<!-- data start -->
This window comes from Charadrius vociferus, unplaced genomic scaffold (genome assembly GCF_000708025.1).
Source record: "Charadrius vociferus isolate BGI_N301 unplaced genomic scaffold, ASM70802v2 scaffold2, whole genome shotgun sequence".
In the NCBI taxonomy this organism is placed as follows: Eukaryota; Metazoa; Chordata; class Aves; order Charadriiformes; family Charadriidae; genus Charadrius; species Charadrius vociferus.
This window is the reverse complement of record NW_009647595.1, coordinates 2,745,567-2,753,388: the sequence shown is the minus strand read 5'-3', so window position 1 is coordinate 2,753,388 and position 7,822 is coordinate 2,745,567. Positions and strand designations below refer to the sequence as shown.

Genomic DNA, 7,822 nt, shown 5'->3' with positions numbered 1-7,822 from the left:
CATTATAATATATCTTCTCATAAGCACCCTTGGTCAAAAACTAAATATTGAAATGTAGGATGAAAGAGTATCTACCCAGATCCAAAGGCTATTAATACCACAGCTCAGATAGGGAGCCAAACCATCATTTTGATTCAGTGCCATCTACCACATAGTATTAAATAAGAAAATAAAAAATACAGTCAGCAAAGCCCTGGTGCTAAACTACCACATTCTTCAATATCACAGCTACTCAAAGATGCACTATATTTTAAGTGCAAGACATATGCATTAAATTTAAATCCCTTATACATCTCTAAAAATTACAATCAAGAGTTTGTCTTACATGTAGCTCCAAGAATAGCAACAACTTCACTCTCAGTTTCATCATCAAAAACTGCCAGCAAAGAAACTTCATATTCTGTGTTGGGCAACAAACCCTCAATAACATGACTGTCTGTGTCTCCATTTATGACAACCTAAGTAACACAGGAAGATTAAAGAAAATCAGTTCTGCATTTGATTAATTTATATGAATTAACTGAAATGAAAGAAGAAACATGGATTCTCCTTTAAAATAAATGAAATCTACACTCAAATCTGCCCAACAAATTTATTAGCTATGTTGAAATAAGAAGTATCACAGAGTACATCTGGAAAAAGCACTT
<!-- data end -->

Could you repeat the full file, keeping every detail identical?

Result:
This window comes from Charadrius vociferus, unplaced genomic scaffold (genome assembly GCF_000708025.1).
Source record: "Charadrius vociferus isolate BGI_N301 unplaced genomic scaffold, ASM70802v2 scaffold2, whole genome shotgun sequence".
In the NCBI taxonomy this organism is placed as follows: Eukaryota; Metazoa; Chordata; class Aves; order Charadriiformes; family Charadriidae; genus Charadrius; species Charadrius vociferus.
This window is the reverse complement of record NW_009647595.1, coordinates 2,745,567-2,753,388: the sequence shown is the minus strand read 5'-3', so window position 1 is coordinate 2,753,388 and position 7,822 is coordinate 2,745,567. Positions and strand designations below refer to the sequence as shown.

Genomic DNA, 7,822 nt, shown 5'->3' with positions numbered 1-7,822 from the left:
CATTATAATATATCTTCTCATAAGCACCCTTGGTCAAAAACTAAATATTGAAATGTAGGATGAAAGAGTATCTACCCAGATCCAAAGGCTATTAATACCACAGCTCAGATAGGGAGCCAAACCATCATTTTGATTCAGTGCCATCTACCACATAGTATTAAATAAGAAAATAAAAAATACAGTCAGCAAAGCCCTGGTGCTAAACTACCACATTCTTCAATATCACAGCTACTCAAAGATGCACTATATTTTAAGTGCAAGACATATGCATTAAATTTAAATCCCTTATACATCTCTAAAAATTACAATCAAGAGTTTGTCTTACATGTAGCTCCAAGAATAGCAACAACTTCACTCTCAGTTTCATCATCAAAAACTGCCAGCAAAGAAACTTCATATTCTGTGTTGGGCAACAAACCCTCAATAACATGACTGTCTGTGTCTCCATTTATGACAACCTAAGTAACACAGGAAGATTAAAGAAAATCAGTTCTGCATTTGATTAATTTATATGAATTAACTGAAATGAAAGAAGAAACATGGATTCTCCTTTAAAATAAATGAAATCTACACTCAAATCTGCCCAACAAATTTATTAGCTATGTTGAAATAAGAAGTATCACAGAGTACATCTGGAAAAAGCACTT